Santiago Calatrava’s Three Sons

At 30, Gabriel Calatrava is an aspiring architect with a distinguished surname and a restricted clientele consisting mostly of immediate family. It is a close-knit clan, headquartered in three adjoining Park Avenue townhouses. Like his celebrated father, Santiago, the creator of deluxe white bridges, stations, and museums, Gabriel has one foot in engineering and the other in architecture. He has spent five years working in the family business, commuting from right next door; his parents have an equally brief walk to the office from the other side. (His mother, Robertina, is also Santiago’s business partner.) If he wants to visit his older brother, Rafael, a lawyer, he pops down from the apartment he renovated for himself to an identical one below. His younger brother, Micael, claimed the penthouse. Gabriel is the middle brother in space as well as time.

Born in Zurich, he bounced around boarding schools in England, Canada, and Spain before going to Columbia. He is fluent in Spanish, English, German, French, Italian, and Swedish, but his parents insisted that each of the siblings choose a “difficult” language, too. Micael picked Arabic. Rafael chose Russian. Gabriel opted for Mandarin, which meant summers in China. (So did Sofia, the youngest, who is off to Columbia this fall.)

His contributions to the global Calatrava brand have been limited—“Dad designs all his projects,” he says. Still, rather than doing what most young designers do, drawing door handles and shopping for hinges, Gabriel started working as his father’s assistant, making travel arrangements and using his linguistic skills to schmooze with clients all over the world. “Right away,” he says, “I got exposure to the beginnings of projects, which is normally the part you learn about last.” When Santiago won the commission to design the Museu do Amanhã (Museum of Tomorrow) in Rio de Janeiro, Gabriel spent weeks interviewing plutocrats, physicists, psychologists, sidewalk vendors, schoolchildren, and homeless men, trying to distill a sense of what tomorrow meant to them. (These conversations took place in Portuguese, which he doesn’t even count as one of his languages.)

When the family bought the third townhouse, it was a wreck. He and his younger brother took on the renovation, an experience that invigorated Gabriel. (Micael later went into finance.) Each floor consisted of a long space running from the street to a back window, dodging the concrete shaft containing stairs, elevator, and plumbing. Rather than erect Sheetrock partitions, the Calatravas wanted to tie together the apartment’s different components with a single elegant gesture. The solution was to package the bathroom, kitchen, closets, and office in a big wooden box that allowed each area to be closed off. A set of folding panels slips out of a hallway compartment, like playing cards flying from a dealer’s fingers, hiding the kitchen and its mess. To choreograph that movement, the brothers bent standard aluminum rails into special tracks. A bookshelf swings silently shut, concealing the office. All the prosaic necessities—ducts, wires, light switches—vanish behind the skin of bleached oak.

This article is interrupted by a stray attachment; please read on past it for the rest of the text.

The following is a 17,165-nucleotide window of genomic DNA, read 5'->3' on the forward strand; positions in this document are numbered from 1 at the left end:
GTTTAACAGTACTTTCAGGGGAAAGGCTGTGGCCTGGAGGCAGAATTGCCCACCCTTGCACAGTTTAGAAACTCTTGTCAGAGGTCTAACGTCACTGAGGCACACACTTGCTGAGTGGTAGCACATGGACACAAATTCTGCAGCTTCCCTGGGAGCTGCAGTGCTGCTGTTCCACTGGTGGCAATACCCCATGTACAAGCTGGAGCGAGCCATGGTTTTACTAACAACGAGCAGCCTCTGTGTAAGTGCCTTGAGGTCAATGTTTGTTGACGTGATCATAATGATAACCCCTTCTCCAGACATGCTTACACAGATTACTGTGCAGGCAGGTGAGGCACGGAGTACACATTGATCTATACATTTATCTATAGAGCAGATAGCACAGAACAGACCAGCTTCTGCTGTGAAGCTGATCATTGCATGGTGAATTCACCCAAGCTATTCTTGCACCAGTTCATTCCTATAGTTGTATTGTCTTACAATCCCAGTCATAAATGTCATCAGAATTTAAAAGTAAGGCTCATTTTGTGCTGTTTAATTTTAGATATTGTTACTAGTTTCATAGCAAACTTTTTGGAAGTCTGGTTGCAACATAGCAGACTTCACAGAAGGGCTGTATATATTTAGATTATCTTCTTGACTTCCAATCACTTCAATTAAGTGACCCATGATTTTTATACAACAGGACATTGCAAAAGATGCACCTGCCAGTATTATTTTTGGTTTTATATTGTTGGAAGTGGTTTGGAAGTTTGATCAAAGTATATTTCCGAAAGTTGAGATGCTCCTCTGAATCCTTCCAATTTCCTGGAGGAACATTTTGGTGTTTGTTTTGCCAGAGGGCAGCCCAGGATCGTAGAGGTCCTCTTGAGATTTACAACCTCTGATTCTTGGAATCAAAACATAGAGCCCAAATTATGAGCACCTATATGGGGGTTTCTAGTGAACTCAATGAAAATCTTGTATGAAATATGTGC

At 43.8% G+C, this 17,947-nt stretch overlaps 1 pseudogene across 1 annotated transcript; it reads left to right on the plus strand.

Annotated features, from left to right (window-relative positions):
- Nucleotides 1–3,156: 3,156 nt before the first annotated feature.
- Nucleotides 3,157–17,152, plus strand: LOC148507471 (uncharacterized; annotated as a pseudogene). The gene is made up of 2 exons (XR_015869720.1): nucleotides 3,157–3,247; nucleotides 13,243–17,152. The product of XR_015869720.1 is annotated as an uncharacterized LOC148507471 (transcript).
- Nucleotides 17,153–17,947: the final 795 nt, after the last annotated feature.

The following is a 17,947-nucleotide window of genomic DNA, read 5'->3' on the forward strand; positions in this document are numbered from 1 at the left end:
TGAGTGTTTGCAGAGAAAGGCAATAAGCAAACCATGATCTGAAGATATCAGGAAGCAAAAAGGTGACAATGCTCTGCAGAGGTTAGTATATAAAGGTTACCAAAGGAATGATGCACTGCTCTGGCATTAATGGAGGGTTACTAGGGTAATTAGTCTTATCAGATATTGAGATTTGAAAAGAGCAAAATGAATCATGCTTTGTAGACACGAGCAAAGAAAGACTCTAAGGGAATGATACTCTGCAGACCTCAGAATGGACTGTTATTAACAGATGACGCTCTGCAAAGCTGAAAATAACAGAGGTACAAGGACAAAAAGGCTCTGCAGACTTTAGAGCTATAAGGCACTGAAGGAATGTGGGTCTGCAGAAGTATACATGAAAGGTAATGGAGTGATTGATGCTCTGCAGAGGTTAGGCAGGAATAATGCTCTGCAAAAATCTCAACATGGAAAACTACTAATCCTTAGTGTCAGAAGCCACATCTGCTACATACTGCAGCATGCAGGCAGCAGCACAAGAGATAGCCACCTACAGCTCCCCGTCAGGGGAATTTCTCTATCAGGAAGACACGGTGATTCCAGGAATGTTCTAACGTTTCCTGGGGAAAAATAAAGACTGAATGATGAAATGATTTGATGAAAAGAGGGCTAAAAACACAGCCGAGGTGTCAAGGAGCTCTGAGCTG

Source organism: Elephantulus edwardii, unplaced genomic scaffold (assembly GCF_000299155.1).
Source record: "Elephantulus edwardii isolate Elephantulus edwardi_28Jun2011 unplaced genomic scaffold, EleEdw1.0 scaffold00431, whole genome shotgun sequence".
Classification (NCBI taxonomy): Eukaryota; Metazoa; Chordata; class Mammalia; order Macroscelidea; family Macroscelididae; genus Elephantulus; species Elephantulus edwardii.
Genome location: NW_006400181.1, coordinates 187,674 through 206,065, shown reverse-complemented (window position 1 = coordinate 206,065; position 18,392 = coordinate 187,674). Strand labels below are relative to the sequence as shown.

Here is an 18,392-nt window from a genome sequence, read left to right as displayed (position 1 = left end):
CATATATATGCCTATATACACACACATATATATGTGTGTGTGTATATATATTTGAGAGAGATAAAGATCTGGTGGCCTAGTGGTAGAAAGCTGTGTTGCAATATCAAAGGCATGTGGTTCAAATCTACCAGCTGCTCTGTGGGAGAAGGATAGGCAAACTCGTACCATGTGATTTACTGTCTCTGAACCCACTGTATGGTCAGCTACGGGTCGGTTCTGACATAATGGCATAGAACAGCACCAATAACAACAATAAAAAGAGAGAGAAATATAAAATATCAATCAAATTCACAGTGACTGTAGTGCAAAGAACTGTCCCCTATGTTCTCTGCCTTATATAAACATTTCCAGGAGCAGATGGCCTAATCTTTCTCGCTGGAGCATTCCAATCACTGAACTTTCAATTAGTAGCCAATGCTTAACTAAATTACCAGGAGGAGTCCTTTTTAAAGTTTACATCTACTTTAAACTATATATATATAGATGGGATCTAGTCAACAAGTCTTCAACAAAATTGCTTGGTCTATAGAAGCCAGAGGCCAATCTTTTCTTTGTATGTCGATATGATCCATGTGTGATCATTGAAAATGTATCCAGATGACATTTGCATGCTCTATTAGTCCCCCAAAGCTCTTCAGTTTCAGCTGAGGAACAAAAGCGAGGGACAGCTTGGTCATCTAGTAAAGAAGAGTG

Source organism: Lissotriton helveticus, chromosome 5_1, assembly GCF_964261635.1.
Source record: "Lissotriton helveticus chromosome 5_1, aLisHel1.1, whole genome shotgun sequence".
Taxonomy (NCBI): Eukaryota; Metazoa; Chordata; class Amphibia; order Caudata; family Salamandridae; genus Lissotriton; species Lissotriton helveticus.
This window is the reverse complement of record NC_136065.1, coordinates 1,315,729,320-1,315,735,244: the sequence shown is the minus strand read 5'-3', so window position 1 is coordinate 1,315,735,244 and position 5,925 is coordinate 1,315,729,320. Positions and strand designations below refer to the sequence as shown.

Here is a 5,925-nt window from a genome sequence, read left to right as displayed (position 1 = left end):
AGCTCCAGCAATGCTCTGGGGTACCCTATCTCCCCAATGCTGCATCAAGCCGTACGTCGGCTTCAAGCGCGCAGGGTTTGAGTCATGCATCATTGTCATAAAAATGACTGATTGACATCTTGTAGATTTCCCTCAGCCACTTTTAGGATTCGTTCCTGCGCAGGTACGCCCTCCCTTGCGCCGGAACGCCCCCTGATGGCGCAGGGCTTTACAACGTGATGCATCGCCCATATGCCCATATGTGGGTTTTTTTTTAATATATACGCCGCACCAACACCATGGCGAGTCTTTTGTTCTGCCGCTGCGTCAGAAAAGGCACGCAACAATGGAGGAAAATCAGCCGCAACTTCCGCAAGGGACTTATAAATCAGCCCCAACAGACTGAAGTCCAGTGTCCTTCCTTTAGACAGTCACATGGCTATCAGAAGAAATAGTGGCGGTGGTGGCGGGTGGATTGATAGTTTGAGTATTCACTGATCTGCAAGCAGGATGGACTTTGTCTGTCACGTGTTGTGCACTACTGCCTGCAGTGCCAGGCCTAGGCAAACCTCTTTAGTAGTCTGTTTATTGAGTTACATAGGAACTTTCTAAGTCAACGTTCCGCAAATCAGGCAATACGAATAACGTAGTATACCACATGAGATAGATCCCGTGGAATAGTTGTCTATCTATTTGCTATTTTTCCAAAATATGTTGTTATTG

Achieving simplicity is never simple. The construction materials couldn’t easily be hauled up the stairs, so Gabriel designed the apparatus in three-foot modules that could be brought through the windows. To ensure a uniform finish on the veneer, he bought an entire tree and had millworkers peel it like an orange. The darker-hued base supplied the first-floor unit, and the upper segments went into the higher floors, so that if you were to cut the building open, you would see an exploded oak growing up through a Park Avenue townhouse. To his surprise, Gabriel couldn’t find an American firm to deliver the refined woodwork he demanded at a reasonable price, so he gave the job to an outfit in Austria. Two carpenters came to New York and assembled each apartment in just seven days. The result of all this streamlining is the architectural equivalent of an Apple box, where every foam niche and cardboard flap contains a little gift—a gizmo, an accessory, a cable. You could spend a pleasant hour just sliding panels back and forth, listening to the latches click satisfyingly into place.

The Fireplace
The white wall bulges woozily, and the negative space appears to throw a shiny black shadow on the floor. Photo: Thomas Loof

Three Brothers, Three Floors
Each virtually identical apartment contains a curved fireplace and a wood-paneled cube housing an office, bathroom, and kitchen. Note that all three sons have a table designed by their father. Third Floor:
Micael Photo: Thomas Loof

Second Floor:
Gabriel Photo: Thomas Loof

First Floor:
Rafael Photo: Thomas Loof

The Cube: Open
With many hinges, drawers, flaps, and doors, it’s a kind of house within the apartments. The Office
In the unlikely event of clutter, the whole office disappears. The Kitchen
Appliances line up along the hallway with shipboard efficiency. Photo: Thomas Loof

The Cube: Closed The Oak Veneer
A single tree supplies the wood for all three apartments. The Bedroom
The cube continues through the frosted-glass door into the sleeping area, where it turns into a set of closets. Photo: Thomas Loof

The Kitchen
Panels slide like trolleys along curving rails, stowing away in their siding or forming a seamless wall. Photo: Thomas Loof

The Kitchen Photo: Thomas Loof

Santiago Calatrava’s Three Sons